A bond is issued with a stated value, known as the par, or face, value. This is the value at which the bond will be bought back by the issuer upon its maturity. Though there are exceptions to the rule, most bonds are issued with a $1,000 par value. While a bond's current value can and usually does fluctuate during its lifetime, this par value remains fixed. At issue, most bonds also offer a fixed interest rate, or coupon rate. This is the annual rate of interest, calculated as a percentage of par, that the holder of the bond will earn. For example, if a $1,000 par value bond has a 5% coupon rate, each year the holder of that bond will earn 5% of $1,000, or $50 (0.05 x $1,000 = $50). Yield-to-maturity is the yield calculation used to compare the values of bonds with different issue and maturity dates, coupon rates, and par values.
There are several yields with which bond investors must be familiar, but the most important is the yield-to-maturity, or YTM. This is the total return an investor receives from a bond, based on the annual interest rate and any profit or loss realized on the sale of the bond. Simply put, YTM is the yield calculation used to compare the values of bonds with different issue and maturity dates, coupon rates, and par values.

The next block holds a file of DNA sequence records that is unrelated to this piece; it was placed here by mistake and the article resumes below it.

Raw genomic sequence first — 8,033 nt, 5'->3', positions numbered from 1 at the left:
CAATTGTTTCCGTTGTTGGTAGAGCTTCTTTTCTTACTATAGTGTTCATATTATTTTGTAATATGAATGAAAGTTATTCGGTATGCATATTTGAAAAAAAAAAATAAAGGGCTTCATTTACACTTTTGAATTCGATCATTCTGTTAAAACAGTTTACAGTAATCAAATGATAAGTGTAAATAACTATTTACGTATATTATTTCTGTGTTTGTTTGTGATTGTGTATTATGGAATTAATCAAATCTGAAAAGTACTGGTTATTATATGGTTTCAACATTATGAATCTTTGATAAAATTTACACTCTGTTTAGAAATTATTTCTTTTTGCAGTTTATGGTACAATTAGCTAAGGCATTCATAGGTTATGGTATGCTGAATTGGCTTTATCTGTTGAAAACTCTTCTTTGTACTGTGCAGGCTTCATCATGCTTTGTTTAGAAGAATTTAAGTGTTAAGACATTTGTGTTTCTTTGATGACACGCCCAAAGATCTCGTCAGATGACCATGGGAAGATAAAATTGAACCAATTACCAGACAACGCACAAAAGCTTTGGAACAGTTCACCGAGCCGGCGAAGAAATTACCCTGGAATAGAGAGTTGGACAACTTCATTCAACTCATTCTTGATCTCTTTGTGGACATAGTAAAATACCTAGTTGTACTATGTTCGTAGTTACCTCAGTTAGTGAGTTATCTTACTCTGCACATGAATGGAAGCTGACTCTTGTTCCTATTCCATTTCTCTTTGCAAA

Another important bond concept is present value--the assumption that, due to inflation, a specified sum of money received today will be worth more than the same amount received at some point in the future. Because bonds are based on the foundation of "payments over time," investors should be aware of this relationship between the values of money received today and the same amount received later.
Bond Duration Defined >>